A Conservative member of the EU parliament has announced that he will stand down. Here’s an extract from his resignation letter:
As with any major decision, this is driven by a number of factors. Some might say that it is high time I stood aside for a younger man. For myself, I think that twelve-and-a-half years banging my head against the same brick wall in Brussels is perhaps long enough. And I should certainly like to see more of my three fine grandsons.
But it would be disingenuous to deny that my decision is dictated in part by my increasing disillusion with the attitudes of the Conservative Party. I am finding it ever more difficult to defend the policies of the Coalition, not only on my key issues of Europe, and of climate and energy, but on a range of other matters besides.
It’s easy to sympathize.
Under the circumstances, it’s no surprise that last week’s dreary Conservative Party conference triggered this despairing response from Spiked’s Brendan O’Neill:
The Conservative conference brought to a head a trend that has been evident at all the mainstream party conferences over the past five to 10 years: a sense that these people are only talking to and amongst themselves; a powerful feeling that the political scene consists of tiny clubs of people perfectly insulated from the masses. Indeed, it’s wrong even to refer to the various things discussed at the Tory conference as ‘political issues’, since most of them were not really political at all, but rather were shallow moralistic obsessions foisted on to the agenda by inside agitators, and most of them were not issues either, in the sense that if you stopped the average man or woman in the street and asked them what they thought about the scourge of sexist language they would wonder if you were mad. These are entirely fake issues, designed to give the cut-off political and media classes something to tussle over.
The otherworldly nature of party conferences is a consequence of some huge political shifts in recent years. It is the hollowing-out of the mainstream parties, their speedy and profound jettisoning of members and grassroots supporters and their subsequent disconnection from the public, which creates today’s strange and alien political culture. The absence of pressure-from-below on the political parties leads to a situation where small groups of influential people can set the party political agendas, from academics obsessed with inequality to the illiberal theoreticians of the nudge industry to newspaper hacks who felt personally offended when Cameron used the word ‘dear’. It is the slow-motion withdrawal of everyday people from a political scene that no longer has anything to say to them that nurtures today’s courtly atmosphere, the rise of speech codes and apologetics and issues that matter little to the masses.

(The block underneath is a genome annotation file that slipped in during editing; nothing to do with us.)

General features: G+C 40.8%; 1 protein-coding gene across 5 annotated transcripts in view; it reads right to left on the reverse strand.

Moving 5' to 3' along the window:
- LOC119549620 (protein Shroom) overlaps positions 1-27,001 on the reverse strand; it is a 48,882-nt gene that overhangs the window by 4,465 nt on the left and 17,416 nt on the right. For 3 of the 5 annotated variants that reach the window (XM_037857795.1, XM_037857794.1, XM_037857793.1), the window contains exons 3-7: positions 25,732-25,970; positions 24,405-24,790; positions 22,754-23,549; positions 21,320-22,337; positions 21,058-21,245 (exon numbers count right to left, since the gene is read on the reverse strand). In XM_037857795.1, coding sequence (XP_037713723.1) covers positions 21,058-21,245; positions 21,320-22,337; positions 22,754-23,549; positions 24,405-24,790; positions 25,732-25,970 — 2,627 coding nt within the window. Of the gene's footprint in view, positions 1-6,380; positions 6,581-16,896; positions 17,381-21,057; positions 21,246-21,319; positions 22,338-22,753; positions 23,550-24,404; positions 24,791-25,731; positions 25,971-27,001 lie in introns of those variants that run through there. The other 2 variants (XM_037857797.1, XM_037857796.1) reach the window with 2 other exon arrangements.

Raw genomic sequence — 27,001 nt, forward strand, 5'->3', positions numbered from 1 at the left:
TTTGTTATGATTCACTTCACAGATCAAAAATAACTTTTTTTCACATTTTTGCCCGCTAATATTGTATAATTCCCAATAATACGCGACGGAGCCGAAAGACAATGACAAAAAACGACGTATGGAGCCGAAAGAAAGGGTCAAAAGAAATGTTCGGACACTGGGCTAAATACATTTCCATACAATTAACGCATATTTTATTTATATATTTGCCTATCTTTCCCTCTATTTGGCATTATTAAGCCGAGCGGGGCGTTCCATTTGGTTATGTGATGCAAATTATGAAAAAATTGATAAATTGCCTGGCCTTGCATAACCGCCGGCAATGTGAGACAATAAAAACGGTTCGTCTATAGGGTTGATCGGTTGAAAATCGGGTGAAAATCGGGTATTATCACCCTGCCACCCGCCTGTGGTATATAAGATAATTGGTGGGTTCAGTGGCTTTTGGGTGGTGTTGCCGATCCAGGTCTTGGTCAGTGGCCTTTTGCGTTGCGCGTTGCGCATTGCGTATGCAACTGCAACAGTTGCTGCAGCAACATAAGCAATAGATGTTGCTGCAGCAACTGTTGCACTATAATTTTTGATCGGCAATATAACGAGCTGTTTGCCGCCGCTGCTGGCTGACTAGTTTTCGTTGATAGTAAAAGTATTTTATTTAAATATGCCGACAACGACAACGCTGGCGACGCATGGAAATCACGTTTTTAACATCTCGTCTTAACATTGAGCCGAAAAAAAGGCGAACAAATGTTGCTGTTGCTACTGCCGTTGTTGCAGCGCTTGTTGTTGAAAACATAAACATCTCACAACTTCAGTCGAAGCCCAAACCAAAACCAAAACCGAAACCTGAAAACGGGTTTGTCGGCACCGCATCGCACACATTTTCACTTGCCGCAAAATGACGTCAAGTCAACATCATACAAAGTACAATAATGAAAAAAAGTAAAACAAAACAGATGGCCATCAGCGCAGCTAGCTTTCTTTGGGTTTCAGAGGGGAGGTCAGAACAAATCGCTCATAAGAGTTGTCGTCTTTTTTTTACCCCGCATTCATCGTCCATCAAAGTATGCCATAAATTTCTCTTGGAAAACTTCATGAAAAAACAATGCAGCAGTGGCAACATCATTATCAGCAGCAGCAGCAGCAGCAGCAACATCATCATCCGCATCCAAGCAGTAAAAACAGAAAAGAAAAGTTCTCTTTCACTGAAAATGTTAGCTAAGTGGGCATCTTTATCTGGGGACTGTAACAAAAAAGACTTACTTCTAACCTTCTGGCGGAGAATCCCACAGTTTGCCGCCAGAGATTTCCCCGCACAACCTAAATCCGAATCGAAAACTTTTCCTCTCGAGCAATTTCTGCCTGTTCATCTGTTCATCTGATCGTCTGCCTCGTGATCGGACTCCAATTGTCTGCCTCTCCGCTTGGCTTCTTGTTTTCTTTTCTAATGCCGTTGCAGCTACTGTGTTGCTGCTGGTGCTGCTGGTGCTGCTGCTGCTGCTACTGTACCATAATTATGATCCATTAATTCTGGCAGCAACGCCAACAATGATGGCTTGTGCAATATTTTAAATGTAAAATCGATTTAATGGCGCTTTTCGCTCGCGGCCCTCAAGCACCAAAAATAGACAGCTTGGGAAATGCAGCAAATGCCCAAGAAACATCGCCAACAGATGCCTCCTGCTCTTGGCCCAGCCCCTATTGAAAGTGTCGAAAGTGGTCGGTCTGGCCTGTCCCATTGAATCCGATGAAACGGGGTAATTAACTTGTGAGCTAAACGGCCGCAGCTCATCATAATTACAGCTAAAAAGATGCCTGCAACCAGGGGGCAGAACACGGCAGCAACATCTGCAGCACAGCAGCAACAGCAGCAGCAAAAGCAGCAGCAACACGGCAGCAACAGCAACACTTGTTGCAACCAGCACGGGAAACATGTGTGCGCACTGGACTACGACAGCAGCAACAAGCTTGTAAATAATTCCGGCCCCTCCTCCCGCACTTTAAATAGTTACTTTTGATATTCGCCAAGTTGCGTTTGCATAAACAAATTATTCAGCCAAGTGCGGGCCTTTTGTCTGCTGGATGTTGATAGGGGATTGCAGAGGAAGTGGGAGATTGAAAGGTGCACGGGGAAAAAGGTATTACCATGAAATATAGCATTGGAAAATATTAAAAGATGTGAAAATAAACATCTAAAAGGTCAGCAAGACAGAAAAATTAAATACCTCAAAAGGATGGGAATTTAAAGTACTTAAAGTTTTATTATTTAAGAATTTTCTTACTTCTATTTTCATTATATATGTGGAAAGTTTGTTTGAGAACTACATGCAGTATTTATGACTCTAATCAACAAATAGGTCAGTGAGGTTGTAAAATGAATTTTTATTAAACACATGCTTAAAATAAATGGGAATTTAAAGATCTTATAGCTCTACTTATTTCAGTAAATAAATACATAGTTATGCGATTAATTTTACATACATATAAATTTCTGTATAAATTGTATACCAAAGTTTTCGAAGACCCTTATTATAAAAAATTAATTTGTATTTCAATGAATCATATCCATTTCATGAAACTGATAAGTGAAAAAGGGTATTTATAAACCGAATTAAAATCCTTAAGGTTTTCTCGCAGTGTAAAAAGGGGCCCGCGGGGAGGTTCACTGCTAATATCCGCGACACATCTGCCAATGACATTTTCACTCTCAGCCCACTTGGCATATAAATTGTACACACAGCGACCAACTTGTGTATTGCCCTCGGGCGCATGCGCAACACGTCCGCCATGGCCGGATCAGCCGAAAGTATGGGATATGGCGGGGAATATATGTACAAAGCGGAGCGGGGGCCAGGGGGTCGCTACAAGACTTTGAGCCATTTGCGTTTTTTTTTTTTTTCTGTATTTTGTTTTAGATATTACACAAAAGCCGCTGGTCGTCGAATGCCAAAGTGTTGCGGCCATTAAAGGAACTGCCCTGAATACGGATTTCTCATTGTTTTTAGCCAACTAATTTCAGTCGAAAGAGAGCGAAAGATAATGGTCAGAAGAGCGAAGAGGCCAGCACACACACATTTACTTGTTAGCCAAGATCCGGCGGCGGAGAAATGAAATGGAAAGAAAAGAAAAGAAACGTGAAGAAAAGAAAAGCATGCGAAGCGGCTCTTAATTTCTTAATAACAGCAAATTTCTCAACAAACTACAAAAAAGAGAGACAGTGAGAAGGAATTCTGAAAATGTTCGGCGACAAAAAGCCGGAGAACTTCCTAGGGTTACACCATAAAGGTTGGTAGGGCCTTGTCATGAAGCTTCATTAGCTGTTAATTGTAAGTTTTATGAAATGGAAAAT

Cameron’s comments about a fat tax – which would target those great scourges of our age: ‘milk, cheese, pizza, meat, oil and processed food’ – were particularly striking, because they gave an insight into what this oligarchical political class thinks of those who live outside its bubble. We are not political subjects to be engaged with, apparently, but rather bovine objects to be physically tampered with, punished for our gluttony, pressured to ditch those gastro-pleasures which the political and media elites, as they discuss the horrors of sexist language over wine and vol-au-vents, have decreed to be ‘fattening’.
And the Labour Party is even worse. Happy days.